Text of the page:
Nika Musavi, Baku
It’s in women’s nature to buy an expensive dress and then never put it on. Therefore, it’s probably not surprising that Azerbaijani women, who were the first to be enfranchised in the Muslim East [in the times of Azerbaijani Democratic Republic, 1918], further have never used those rights. And what actually happens to the women’s rights in Azerbaijan, in general, is beyond comprehension. Under the country’s Constitution, they are certainly absolutely equal to the men. But, in fact, there is an unofficial list of restrictions, the length and sophistication of which varies depending on a social stratum. From a veto on ‘male careers’ to a ban on going out unaccompanied. It’s a conservative society. So, it can’t be helped.
To be more precise, it can be helped to a certain extent. After all, in the beginning of the last century, when the situation was far more deplorable, Azerbaijani women even managed to rip a chador off themselves. That very chador that they are wearing now-this time voluntarily. But that’s not the point now. Then, 100 years ago, women in Azerbaijan were recognized as fully human beings. But that was at the official level. Whereas unofficially, there is still a broad field of life-or-death struggle, outstretched before them.
So, there are unconquered heights and comfortable trenches waiting for the Azeri amazons, who are ready to offer the last-ditch battle to sexism, especially as it is so stylish around the world nowadays. Feminism and others of that ilk are in trend now. It’s high time to once again take advantage of the situation, like our great-grandmothers once did. But they aren’t taking advantage of it and are unlikely to do it in future. And the major changes in terms of gender equality in Azerbaijan are nowhere near.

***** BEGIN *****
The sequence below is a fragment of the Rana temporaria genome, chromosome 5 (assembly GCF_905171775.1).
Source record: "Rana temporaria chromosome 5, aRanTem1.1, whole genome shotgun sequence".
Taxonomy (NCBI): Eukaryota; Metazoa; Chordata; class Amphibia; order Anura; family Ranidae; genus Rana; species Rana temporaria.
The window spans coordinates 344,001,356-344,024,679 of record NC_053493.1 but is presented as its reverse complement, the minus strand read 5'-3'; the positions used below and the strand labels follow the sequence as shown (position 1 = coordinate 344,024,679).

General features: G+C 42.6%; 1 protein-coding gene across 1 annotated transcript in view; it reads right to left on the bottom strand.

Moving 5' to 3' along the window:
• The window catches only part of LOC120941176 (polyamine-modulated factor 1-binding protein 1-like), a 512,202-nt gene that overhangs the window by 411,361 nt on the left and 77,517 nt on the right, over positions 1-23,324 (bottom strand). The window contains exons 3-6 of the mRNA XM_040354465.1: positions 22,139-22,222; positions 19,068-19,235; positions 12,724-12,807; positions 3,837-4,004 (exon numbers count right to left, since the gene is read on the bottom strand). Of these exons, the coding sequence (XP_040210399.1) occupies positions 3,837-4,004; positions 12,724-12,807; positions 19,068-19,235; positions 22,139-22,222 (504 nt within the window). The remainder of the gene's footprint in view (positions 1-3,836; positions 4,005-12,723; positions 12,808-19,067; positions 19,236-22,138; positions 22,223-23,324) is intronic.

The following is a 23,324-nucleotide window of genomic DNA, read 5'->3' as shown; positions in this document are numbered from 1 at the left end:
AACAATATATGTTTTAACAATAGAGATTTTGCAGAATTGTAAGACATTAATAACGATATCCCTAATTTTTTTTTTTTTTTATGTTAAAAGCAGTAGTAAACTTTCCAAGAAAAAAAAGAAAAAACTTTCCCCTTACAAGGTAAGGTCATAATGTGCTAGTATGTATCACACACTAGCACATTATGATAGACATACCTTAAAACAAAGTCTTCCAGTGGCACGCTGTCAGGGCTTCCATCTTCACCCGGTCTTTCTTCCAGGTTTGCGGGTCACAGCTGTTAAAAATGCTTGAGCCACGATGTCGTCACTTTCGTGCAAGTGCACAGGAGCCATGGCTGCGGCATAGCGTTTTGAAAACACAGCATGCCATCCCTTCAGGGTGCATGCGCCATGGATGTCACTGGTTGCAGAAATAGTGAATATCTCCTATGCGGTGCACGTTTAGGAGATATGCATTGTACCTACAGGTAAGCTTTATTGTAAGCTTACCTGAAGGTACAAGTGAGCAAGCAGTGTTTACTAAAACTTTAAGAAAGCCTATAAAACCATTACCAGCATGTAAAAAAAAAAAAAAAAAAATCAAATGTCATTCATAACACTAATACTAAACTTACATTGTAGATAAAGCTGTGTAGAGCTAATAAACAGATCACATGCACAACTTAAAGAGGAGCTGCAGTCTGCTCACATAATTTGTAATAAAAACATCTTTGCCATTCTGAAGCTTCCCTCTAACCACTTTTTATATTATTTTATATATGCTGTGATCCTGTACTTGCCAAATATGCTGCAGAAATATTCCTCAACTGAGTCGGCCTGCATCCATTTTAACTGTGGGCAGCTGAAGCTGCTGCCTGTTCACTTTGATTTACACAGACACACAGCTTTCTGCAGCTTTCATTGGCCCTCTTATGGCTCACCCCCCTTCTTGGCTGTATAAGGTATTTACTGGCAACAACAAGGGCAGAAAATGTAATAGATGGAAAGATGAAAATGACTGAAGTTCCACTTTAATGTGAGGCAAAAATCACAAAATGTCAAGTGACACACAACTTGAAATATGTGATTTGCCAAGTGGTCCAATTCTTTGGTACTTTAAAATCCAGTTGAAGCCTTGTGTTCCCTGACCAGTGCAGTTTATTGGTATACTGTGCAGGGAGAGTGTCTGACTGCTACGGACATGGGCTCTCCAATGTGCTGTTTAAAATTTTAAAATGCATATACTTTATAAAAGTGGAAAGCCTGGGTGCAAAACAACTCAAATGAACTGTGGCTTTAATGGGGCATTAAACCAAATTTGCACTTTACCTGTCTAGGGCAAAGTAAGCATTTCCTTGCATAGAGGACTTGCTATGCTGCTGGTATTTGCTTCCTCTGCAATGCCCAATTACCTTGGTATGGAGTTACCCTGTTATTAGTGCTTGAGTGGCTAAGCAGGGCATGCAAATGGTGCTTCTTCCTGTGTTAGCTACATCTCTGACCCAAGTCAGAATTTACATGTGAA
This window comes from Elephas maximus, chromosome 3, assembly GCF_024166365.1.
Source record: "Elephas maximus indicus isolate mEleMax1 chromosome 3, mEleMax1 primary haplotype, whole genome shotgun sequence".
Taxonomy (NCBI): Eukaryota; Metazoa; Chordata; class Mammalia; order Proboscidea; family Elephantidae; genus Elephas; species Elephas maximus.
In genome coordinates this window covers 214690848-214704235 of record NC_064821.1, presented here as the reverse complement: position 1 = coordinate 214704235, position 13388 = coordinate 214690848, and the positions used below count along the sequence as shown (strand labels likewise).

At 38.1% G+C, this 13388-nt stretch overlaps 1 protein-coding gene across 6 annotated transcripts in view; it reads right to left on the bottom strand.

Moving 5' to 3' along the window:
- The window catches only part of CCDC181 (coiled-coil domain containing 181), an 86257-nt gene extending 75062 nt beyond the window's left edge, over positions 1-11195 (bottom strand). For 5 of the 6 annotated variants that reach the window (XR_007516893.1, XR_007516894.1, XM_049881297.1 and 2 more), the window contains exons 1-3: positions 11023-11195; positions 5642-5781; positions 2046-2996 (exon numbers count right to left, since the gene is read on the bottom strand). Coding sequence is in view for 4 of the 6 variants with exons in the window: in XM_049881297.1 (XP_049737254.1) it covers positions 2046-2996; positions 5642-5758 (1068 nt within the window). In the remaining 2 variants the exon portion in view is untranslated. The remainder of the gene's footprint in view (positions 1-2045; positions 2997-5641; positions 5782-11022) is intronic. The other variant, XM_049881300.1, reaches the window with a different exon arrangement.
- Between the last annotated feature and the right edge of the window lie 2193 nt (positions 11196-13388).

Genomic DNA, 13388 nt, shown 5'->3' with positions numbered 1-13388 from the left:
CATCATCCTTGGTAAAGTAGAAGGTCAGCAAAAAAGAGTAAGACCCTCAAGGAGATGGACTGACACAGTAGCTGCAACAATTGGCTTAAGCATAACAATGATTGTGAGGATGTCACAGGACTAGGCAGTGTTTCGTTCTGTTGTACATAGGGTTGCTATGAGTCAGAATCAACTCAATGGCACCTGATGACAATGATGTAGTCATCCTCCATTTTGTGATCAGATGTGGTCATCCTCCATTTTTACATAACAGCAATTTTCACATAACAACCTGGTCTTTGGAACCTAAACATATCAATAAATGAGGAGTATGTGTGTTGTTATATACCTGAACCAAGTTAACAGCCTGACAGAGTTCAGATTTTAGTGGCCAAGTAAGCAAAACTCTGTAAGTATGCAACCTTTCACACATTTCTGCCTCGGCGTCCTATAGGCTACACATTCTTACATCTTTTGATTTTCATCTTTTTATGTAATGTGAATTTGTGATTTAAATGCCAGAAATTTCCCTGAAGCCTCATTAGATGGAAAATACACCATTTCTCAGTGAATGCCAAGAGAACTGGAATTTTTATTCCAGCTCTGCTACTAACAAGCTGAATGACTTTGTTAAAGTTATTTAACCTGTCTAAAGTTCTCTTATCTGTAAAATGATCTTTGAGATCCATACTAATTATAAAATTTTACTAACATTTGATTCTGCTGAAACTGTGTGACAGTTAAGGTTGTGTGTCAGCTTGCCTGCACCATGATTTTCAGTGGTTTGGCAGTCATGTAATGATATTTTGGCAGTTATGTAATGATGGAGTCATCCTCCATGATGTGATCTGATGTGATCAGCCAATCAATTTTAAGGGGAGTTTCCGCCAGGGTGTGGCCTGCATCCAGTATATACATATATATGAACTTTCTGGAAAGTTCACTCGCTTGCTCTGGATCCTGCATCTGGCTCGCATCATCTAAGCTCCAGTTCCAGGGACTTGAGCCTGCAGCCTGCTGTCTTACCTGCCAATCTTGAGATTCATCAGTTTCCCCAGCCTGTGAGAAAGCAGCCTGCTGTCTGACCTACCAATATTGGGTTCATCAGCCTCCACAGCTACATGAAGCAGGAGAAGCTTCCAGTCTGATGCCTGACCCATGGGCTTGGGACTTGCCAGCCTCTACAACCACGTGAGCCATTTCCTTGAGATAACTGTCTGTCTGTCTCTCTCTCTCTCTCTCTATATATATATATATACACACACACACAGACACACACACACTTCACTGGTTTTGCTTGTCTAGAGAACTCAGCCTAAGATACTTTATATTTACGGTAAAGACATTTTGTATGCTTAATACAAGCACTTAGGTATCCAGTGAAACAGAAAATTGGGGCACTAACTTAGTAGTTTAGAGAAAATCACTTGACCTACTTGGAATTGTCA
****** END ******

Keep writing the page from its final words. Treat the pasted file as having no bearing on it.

Not least because the women of the first category simply don’t need it. They are happy to become housewives, fully committing themselves to their families, obeying their husbands, visiting beauty parlors three times a week and posting on Facebook the pictures a la ‘I’m a girl, I don’t want to make decisions, I want to have a dress!’.
Meanwhile, the second category of women rushes to the barricades, exposing more cases of domestic violence, setting up rehabilitation centers, holding social campaigns and trying unsuccessfully to reach out to the first category: ‘Hey, pal, it’s 21st century outside!’
The third category cannot finally decide, whether they want to be so ‘equal’ as to pay for themselves in a café, open the doors to themselves and have no gender justification and concessions in case of mistake, quarrel and emotional distress etc. From such women’s point of view, equality with men is certainly good, but in moderation.
Having read much of psychology, esoterism and other shamanry, the fourth category has imagined that woman is almost a goddess and needs to be treated respectively. This, however, a priori excludes any equality. Especially as Aphrodite, though worshiped, was never asked how to govern Greece.
And, finally, there is the fifth category, which doesn’t know (or doesn’t want to know) about the existence of such a phenomenon as gender equality, women’s right to personal opinion etc. Because they were raised far from the capital, in the patriarchal atmosphere, almost in total information isolation. They perceive obedience to a man as a norm and escaping from home with a lover is the only available form of protest for them.
Since unity is one of the major keys to success in any struggle, Azerbaijan obviously runs no risk of gender equality in the foreseeable future. And, by the way, our great-grandmothers weren’t necessarily striving for that enfranchisement that much. Maybe they just felt awkward to refuse a ‘gift’.